QTc Interval Prolongation Is Independently Associated with Severe Hypoglycemic Attacks in Type 1 Diabetes from the EURODIAB IDDM Complications Study*
- Gabriella Gruden, PHD1⇓,
- Sara Giunti, PHD1,
- Federica Barutta, PHD1,
- Nish Chaturvedi, MRCP2,
- Daniel R. Witte, PHD3,
- Marinella Tricarico, MD1,
- John H. Fuller, FRCP4,
- Paolo Cavallo Perin, MD1 and
- Graziella Bruno, MD1
- 1Department of Internal Medicine, University of Turin, Italy
- 2National Heart and Lung Institute, Imperial College, London, U.K.
- 3Epidemiology Research Group, Steno Diabetes Center, Gentofte, Denmark
- 4Department of Epidemiology and Public-Health, Royal Free and University College London, Medical School, London, U.K.
- Corresponding author: Gabriella Gruden, .
OBJECTIVE Our aim was to assess whether severe hypoglycemic attacks were cross-sectionally associated with abnormalities of the QTc interval in type 1 diabetic patients.
RESEARCH DESIGN AND METHODS The study included 3,248 type 1 diabetic patients from the EURODIAB IDDM Complications Study. Severe hypoglycemia was defined as an attack serious enough to require the help of another person. A corrected QTc interval (QTc) >0.44 s was considered abnormally prolonged.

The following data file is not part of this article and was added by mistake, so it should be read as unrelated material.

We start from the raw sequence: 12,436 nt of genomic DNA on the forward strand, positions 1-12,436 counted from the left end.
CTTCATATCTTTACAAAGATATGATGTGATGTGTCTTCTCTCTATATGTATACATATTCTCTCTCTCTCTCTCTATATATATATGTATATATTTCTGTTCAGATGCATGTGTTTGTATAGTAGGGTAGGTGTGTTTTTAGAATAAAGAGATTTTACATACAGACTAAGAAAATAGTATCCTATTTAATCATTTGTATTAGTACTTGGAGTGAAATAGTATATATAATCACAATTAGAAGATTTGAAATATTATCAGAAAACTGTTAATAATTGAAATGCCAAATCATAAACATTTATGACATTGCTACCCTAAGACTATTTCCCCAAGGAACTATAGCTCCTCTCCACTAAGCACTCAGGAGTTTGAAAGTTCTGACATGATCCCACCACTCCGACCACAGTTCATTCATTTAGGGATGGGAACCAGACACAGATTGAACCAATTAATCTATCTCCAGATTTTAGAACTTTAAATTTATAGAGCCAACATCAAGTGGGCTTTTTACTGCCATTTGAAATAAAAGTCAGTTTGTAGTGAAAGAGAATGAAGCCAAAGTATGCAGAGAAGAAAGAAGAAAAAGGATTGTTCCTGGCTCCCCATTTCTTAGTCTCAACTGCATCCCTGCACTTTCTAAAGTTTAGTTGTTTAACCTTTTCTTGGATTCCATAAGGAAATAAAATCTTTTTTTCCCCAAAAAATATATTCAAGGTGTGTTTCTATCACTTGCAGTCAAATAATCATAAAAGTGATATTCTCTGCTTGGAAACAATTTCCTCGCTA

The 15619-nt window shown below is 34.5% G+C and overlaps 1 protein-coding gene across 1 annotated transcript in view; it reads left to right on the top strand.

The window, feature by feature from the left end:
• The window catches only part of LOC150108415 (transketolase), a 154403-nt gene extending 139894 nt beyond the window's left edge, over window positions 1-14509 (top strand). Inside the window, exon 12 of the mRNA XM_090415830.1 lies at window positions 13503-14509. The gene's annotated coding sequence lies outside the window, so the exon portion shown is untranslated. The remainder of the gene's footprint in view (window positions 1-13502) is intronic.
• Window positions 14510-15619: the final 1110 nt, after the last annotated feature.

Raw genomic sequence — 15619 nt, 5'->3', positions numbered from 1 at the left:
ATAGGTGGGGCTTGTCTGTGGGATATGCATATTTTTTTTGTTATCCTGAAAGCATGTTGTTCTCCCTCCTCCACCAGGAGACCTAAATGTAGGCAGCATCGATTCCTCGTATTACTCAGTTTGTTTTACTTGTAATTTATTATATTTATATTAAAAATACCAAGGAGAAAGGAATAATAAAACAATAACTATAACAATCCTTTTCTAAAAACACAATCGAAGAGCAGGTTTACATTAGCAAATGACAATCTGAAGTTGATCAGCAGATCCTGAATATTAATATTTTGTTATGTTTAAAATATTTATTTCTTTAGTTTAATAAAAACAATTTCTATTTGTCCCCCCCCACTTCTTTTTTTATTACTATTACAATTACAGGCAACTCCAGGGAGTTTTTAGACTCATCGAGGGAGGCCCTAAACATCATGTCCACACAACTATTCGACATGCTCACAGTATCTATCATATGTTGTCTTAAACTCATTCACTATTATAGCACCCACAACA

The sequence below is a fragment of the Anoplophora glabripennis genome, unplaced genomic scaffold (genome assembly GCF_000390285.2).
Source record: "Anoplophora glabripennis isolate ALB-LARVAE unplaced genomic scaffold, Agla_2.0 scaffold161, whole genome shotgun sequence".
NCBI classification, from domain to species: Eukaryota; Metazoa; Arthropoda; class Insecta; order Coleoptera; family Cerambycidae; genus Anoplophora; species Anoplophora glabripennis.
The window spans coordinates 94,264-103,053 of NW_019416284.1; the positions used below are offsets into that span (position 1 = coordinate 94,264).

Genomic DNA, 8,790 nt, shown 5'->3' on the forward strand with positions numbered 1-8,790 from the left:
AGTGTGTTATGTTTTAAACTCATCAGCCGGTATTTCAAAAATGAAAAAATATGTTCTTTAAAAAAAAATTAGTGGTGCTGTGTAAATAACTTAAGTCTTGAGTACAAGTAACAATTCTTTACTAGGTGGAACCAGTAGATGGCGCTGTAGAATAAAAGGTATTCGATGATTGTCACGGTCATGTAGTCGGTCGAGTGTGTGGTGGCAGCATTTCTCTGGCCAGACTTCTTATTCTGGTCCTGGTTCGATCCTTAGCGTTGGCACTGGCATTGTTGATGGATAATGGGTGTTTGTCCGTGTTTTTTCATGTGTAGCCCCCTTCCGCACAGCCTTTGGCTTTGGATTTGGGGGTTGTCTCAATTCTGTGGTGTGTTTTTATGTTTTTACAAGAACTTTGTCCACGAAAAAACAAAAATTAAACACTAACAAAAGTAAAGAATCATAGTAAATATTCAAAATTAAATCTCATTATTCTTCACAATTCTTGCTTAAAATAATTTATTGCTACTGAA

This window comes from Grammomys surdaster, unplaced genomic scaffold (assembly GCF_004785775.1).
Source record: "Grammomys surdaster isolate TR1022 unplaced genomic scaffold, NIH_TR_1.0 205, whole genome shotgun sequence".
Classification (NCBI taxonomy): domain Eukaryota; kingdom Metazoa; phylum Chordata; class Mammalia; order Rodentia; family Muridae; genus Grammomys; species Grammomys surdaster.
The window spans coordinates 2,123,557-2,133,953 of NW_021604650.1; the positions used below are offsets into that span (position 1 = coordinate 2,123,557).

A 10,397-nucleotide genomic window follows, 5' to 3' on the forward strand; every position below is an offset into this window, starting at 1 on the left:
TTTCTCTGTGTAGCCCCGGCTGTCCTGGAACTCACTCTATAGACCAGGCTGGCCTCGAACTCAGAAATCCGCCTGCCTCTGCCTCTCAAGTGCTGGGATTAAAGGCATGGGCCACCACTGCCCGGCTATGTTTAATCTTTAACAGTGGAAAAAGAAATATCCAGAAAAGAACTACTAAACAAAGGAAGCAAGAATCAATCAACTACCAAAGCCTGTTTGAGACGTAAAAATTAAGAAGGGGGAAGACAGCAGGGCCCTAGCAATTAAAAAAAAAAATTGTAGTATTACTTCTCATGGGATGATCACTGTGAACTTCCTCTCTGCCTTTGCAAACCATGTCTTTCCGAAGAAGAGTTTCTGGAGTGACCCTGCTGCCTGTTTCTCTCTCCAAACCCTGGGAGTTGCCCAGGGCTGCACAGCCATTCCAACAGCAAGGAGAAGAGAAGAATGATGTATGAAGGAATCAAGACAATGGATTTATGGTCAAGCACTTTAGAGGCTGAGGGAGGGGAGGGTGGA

RESULTS Nineteen percent of patients declared one to two attacks, and 13.2% of patients had three or more attacks. Prevalence of QTc prolongation was greater in patients who experienced three or more hypoglycemic attacks. Logistic regression analysis showed that the frequency of severe hypoglycemia was independently associated with QTc prolongation, even after adjustment for diabetes complications including autonomic neuropathy (odds ratio 1.27, 95% CI 1.02–1.58).
CONCLUSIONS We have provided evidence that severe hypoglycemic attacks are independently associated with a prolonged QTc interval in type 1 diabetic patients from the EURODIAB IDDM Complications Study.
- Received September 8, 2011.
- Accepted October 17, 2011.
- © 2012 by the American Diabetes Association.
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